When I first saw Dominick Cruz compete in the UFC his style and approach to both attack and defense it immediately brought a smile to my face.
Watching him ricochet in and out of range whilst his opponent swung at nothing was like watching someone trying to box a wasp, underlining the old adage that you ‘can’t hit what isn’t there’ and bringing to mind some of boxers I’d followed in my youth.
For me Cruz’s style was reminiscent of Prince Naseem Hamed, the cocky pugilist who dominated featherweight division in the 90s and who would dance around his opponents, hands down, shoulder rolled forward and then seemingly limbo dance just out of range of the coming onslaught.
Prince Naseem Hamed
Whilst Cruz never displayed the Prince’s arrogance, it was clear from the start that the two combatants had something in common, there was a clear stylistic link.
I wasn’t alone in drawing these comparisons and it became commonplace to discuss Cruz’s style with references to famous boxers like Ali and Roy Jones Jr (whilst more recently, the man himself acknowledged a debt to the arguably less well known Willie Pep).
The question that instantly presents itself then, is why when watching a man who was clearly a gifted mixed martial artist, people’s minds immediately turn to pro boxers for comparison and more to the point, why these boxers in particular?
The answer can be summed up in one word –footwork.
Cruz’s impeccable footwork stands out even at the highest level of MMA competition because it is so unorthodox by comparison to the norm in the octagon, a characteristic he shares, along with a number of other tactics, with the boxers named above, all of whom were considered to have an eccentric or even reckless approaches in their day.
In contrast to many fighters who tend to plant and swing with an emphasis on delivering maximum power in their strikes, or those who are willing punch through exchanges in order to gain an advantageous position for grappling or range, Cruz’s balletic maneuvering, fluidly transitioning from orthodox to southpaw and showing little regard for traditional notions of how to approach centreline or the pocket seemed dazzlingly fresh.
But what are the specifics? What techniques and tactics make Dominick Cruz’s footwork so admired within the sport, how does his footwork allow him to find answers to the questions set by his opponents and what are the approaches he shares with these boxing luminaries? Time, I think, for a closer look at his feet.
1. Overarching Strategy
In terms of his footwork, Dominick Cruz approaches MMA more like a matador, than a bull. He employs hit and run tactics to wound, but not be wounded, cleverly dancing into and out of range and opening angles to attack whilst remaining just out of reach. He has acknowledged in interviews his willingness to compromise some of the power that comes from planting the feet to trade in order to maximise on the agility and quickness that allows him to evade being hit All of which starts with where he chooses to put his feet.
As he himself puts it
“I’m always moving my feet to punch you and not be there by the time you try to punch me back.”
To explore all of Dancing Dom’s patterns would turn this article into a virtual mathematics thesis, so instead let’s look in detail at some of his most common and effective approaches that you can incorporate into your game.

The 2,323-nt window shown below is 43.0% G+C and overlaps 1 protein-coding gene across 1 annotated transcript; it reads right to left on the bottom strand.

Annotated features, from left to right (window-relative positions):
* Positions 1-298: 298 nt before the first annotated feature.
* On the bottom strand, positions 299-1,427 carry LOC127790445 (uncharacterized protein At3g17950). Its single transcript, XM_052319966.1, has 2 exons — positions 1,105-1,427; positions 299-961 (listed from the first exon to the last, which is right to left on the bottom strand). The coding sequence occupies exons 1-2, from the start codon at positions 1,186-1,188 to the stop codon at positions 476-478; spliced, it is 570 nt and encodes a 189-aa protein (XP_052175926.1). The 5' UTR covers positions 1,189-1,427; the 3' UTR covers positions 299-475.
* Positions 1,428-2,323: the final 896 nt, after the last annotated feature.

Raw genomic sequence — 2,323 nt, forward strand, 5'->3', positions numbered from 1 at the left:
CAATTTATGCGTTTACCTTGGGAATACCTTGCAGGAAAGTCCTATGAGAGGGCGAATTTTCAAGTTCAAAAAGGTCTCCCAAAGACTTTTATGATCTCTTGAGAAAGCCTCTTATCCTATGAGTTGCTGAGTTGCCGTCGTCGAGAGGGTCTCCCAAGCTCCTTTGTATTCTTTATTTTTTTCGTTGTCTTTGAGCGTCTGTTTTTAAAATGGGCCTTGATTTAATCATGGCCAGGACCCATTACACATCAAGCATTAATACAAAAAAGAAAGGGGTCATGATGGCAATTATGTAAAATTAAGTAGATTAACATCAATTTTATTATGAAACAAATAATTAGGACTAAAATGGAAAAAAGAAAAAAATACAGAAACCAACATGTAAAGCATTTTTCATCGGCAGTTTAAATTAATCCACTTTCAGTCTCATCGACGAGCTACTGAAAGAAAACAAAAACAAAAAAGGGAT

2. The ‘Dominick’ Dart
Probably the best known of Cruz’s ‘strike and not be struck’ tactics this approach has even begun to have his name attached to it. Despite the fact that it is of course much older,, famously used by Mr ‘float like a butterfly, sting like a bee’ himself ,Muhamed Ali.
When slowed down and broken into steps this approach almost looks like it has its origins in the playground. The process literally being the same as a schoolboy might use during a game of tag to catch someone but be out of range to be tagged back. Though of course with a talented Mma fighter ‘tagging’ you in the face it is somewhat less fun.
In the dart Dominick will use the lead right instead of the jab to strike through an opening in the opponent’s guard. rushing forward as if into a Vitor Belfort style punching sprint across the ring (see his contest against Wanderli Silva if you don’t know what I mean by this). Instead, however the aptly named dart usually consists of a single harpoon like (and point scoring) shot that comes in before Cruise again disappears out of range.
The footwork for this is almost gymnastic as it involves stepping forward with the lead leg to allow the punch, but then also pushing off that foot to switch weight into a backward motion to allow the escape.
If you consider this from a birds eye view (which sometimes makes the consideration footwork patterns easier, trust me, try it) you can remember the footwork by thinking of the phrase “I see”, because the feet trace versions of the letters I and C.
Let me explain. In the dart, it is as if with the lead leg Cruz traces is drawing a lowercase ‘i ‘ he traces the line of the ‘i’ when moving forward to deliver the strike, the dot of the ‘i’ (known as tittle for all you trivia fans out there) represents the point at which the front foot plants to allow dominic to push off it and reverse his momentum. This shifts the weight onto the trailing foot which it at the other end of the ‘I’
Importantly, at the same time as the weight shifts to the back foot it becomes the centre point for a pivot, as the front foot traces an inverted c shape. This then moves Cruz’s body off the centre line from whence the strike came and where the opponent will want to strike in retaliation. Watching the movement in slow mo, you can almost imagine Cruz holding a red rag on the centre line.